To be able to qualify for a loan to purchase a home, lenders review your 4 C's - Capacity, Credit, Capital and Collateral - to see if you are able to repay the loan. The following is a brief summary of the 4 C's.
Capacity is your ability to repay a mortgage loan based on your income and work history.
Consider the following:
-Do you have the ability to repay the loan?
-Do you have a stable income that is likely to continue?
-Do you have enough income to meet the mortgage payment expenses?
principal, interest, taxes and insurance should not exceed 28% of your gross
Mortgage principal, interest, taxes and insurance; as well as recurring monthly debts, such as auto loans, credit and revolving credit card payments should not exceed 36% of your gross monthly income.
Gross Monthly Income includes any additional income from overtime, part-time employment, bonuses, dividends, interest, royalties, pensions, Veterans Administration compensation, net rental income, etc., and other income such as alimony, child support, sick pay, social security benefits, unemployment compensation, income received from trusts, and income received from business activities or investments, workers compensation, and disability.
you have the ability to go from the present rent payment to the proposed house
-Does your present financial lifestyle allow for a savings pattern for unforeseen housing expenses?
Credit is the confidence in your ability or intention to fulfill your financial obligations. Your credit report will be reviewed to make this determination. To prepare; request a copy of your credit report from the credit bureau. Review the report and check it for any errors. If there are errors take this opportunity to clear them up. Should you have credit problems start working on them now. By working with your creditors, your report will eventually indicate a healthy credit climate and you may be ready for a mortgage. If you do not have any credit accounts this may be held against you. However, some lenders will allow for alternative credit, which reflects the manner in which you have paid your utilities and car insurance, including any past rental or mortgage history.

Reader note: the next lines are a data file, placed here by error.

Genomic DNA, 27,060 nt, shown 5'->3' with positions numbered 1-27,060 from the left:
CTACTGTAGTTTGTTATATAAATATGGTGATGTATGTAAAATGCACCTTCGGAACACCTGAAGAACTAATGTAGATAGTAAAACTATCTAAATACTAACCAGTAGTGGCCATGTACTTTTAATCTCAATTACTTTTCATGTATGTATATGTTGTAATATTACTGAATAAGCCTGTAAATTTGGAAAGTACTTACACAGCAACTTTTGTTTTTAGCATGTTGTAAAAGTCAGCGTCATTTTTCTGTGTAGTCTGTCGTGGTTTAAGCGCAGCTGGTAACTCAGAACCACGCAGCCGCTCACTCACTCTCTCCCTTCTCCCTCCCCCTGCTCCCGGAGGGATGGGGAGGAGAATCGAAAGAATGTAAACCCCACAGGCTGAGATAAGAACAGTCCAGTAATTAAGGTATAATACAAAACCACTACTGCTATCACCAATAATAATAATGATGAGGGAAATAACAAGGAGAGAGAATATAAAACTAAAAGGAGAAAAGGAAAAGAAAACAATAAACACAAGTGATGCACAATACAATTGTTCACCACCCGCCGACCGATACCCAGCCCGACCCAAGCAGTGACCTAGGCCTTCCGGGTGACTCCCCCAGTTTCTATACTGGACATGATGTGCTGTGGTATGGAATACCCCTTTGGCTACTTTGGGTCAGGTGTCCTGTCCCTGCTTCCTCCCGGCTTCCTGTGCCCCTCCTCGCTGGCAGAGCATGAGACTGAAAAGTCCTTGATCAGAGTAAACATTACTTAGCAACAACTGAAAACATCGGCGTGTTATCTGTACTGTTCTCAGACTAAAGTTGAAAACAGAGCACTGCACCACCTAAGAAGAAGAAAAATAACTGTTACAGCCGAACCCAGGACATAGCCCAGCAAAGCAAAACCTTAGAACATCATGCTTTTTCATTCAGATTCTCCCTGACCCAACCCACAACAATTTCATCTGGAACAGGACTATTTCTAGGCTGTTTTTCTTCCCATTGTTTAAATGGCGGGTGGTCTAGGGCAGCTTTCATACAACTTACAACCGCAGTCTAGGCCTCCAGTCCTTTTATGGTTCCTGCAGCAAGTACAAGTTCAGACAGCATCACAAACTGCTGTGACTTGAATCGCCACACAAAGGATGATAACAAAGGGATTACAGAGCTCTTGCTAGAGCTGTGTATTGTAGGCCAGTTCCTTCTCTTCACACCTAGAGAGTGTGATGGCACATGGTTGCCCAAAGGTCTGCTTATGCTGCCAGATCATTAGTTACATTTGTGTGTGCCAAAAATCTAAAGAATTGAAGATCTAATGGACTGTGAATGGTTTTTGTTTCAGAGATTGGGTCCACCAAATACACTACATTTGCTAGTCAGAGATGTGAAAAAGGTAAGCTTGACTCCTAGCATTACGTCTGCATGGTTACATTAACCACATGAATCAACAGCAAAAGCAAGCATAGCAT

Capital is defined as wealth such as money or property accrued by an individual indicating the amount of money you have saved to cover down payment or closing costs and includes: Checking Accounts, Savings Accounts, Insurance Policies, Gifts, IRA or Keogh Accounts, 401(k), stocks, bonds, proceeds from the sale of existing property, real or personal.
Collateral is defined as property acceptable as security for a loan or obligation, which in this case would be the home you are buying.
Before signing a contract to
purchase a home, consider the following:
-Can I afford this house?
-Does this house meet the needs of my family?
-What kind of maintenance does this house require?
-Does the roof appear to have at least 5 years of life left?
-Does the plumbing work?
-Does the electrical system appear to operate efficiently?
-Examine the foundation of the house. Is the basement or crawl space dry?
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